Contrast-enhanced first-pass myocardial perfusion magnetic resonance imaging with parallel acquisition at 3.0 Tesla

Chun Ruan, Scott H. Yang, Kenneth Cusi, Feng Gao, Geoffrey D. Clarke

Research output: Contribution to journalArticlepeer-review

10 Scopus citations

Abstract

OBJECTIVE: Magnetic resonance imaging (MRI) at 3 T is significantly different than 1.5 T and needs to be optimized due to increased signal-to-noise ratio (SNR) and specific absorption ratio (SAR). This study tests the hypothesis that first-pass myocardial perfusion MRI using saturation recovery (SR)-TrueFISP with parallel imaging is superior to SR-TurboFLASH and a more achievable technique for clinical application at 3 T. MATERIALS AND METHODS: Myocardial perfusion imaging was performed on 12 subjects using SR-TurboFLASH and SR-TrueFISP sequences combined with parallel imaging. Four myocardial slices were acquired and evaluated by image segmentation. Quality of the measurements was determined from SNR, contrast-to-noise ratio (CNR), enhancement-to-noise ratio (ENR), and myocardial perfusion upslope. Data were analyzed using a 2-way ANOVA with imaging method and segment number as the independent variables. RESULTS: SNR, CNR, ENR, and upslope were significantly higher for SR-TrueFISP versus SR-TurboFLASH (P < 0.001). Significant differences in SNR, CNR, ENR, and upslope were found among the myocardial segments (P < 0.005). CONCLUSIONS: Optimized SR-TrueFISP first-pass myocardial perfusion MRI at 3 T has superior image quality compared with SR-TurboFLASH, independent of the myocardial segment analyzed. However, coil sensitivity nonuniformities and dielectric resonance effects cause signal intensity differences between myocardial segments that must be accounted for when interpreting 3 T perfusion studies.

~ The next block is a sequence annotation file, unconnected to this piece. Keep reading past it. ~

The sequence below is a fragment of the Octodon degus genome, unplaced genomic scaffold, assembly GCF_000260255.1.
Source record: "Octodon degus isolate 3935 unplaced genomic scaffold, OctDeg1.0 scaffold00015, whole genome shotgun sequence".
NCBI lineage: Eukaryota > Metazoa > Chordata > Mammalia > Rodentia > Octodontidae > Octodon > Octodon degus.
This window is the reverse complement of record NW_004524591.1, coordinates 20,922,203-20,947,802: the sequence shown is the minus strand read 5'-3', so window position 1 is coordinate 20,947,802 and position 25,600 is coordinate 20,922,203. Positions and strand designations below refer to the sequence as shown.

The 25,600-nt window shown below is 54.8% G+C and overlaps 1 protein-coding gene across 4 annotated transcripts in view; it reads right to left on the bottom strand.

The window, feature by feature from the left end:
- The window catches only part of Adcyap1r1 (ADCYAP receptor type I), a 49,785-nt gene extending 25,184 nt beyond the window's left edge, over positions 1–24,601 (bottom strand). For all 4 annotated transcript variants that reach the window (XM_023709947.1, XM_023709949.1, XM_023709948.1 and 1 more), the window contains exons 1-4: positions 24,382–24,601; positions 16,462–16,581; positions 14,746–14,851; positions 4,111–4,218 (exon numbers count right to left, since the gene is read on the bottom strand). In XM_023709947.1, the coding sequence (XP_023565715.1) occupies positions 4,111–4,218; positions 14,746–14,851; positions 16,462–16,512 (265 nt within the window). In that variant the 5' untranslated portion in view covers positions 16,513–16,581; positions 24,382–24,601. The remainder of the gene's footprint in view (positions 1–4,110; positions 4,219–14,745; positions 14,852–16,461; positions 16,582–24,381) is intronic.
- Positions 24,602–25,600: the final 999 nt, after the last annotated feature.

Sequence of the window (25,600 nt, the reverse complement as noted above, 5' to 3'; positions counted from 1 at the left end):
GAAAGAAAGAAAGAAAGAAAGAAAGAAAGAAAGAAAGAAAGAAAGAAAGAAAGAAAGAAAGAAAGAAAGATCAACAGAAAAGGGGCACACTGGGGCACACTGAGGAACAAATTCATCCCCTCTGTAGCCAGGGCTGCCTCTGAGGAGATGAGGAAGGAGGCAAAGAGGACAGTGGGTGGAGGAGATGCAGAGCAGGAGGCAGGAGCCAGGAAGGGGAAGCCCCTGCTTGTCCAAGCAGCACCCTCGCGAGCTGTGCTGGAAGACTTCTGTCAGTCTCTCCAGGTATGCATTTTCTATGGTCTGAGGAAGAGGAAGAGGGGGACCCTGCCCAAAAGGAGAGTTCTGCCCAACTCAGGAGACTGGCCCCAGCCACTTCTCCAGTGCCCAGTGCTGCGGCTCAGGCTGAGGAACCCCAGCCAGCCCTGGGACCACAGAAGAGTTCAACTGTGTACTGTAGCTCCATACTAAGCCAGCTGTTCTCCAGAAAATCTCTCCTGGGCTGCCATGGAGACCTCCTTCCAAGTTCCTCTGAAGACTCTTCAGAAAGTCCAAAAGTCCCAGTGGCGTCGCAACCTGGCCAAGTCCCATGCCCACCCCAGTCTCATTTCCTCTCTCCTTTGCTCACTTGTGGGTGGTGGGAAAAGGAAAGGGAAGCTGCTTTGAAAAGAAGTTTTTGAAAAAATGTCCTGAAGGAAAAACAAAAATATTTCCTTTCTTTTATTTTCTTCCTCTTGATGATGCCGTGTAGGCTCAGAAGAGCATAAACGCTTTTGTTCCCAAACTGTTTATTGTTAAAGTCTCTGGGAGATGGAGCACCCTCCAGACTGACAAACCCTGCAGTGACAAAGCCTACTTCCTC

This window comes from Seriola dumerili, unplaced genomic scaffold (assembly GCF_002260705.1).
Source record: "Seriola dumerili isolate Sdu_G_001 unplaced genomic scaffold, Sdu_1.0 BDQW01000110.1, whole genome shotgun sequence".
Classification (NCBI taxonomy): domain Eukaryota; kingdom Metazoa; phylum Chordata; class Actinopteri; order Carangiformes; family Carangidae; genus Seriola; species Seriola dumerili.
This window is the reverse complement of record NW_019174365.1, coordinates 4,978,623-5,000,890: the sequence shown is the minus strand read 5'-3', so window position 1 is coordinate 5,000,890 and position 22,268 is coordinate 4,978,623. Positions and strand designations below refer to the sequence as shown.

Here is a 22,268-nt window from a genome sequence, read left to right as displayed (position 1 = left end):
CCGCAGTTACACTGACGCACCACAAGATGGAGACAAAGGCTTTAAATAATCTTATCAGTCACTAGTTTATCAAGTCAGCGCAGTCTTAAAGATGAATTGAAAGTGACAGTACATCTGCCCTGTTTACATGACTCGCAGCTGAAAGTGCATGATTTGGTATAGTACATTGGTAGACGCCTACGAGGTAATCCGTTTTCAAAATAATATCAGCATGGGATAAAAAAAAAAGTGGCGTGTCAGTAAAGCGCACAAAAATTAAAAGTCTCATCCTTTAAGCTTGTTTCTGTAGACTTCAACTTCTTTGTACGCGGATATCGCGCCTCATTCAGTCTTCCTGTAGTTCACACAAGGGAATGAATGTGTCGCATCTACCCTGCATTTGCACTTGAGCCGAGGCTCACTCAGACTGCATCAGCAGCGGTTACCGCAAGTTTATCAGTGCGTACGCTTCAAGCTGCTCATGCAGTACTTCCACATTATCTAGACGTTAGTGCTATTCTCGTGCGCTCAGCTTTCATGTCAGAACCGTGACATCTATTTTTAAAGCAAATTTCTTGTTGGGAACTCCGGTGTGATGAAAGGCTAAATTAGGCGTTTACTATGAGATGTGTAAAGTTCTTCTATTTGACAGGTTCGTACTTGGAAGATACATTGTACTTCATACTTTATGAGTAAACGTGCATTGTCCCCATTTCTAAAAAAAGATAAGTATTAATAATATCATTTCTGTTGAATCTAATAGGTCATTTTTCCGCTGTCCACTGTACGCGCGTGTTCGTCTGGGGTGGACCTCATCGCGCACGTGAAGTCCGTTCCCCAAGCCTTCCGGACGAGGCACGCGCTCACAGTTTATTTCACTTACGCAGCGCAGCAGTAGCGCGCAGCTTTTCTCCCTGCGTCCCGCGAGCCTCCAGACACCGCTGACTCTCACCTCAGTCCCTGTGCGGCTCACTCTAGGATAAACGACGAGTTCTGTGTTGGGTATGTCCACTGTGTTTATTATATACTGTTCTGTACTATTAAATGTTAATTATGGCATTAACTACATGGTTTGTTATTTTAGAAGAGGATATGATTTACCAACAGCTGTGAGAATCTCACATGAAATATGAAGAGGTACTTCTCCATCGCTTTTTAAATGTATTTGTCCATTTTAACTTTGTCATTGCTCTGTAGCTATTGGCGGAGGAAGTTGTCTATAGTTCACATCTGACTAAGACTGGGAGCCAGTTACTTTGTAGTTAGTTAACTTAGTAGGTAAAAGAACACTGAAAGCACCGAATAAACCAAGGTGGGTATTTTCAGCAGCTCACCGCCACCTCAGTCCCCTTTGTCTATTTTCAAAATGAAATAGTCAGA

Original languageEnglish (US)
Pages (from-to)352-360
Number of pages9
JournalInvestigative Radiology
Volume42
Issue number6
DOIs
StatePublished - Jun 2007

Keywords

  • 3 Tesla
  • Image quality
  • Magnetic resonance imaging
  • Myocardial perfusion
  • Parallel imaging

ASJC Scopus subject areas

  • Radiology Nuclear Medicine and imaging

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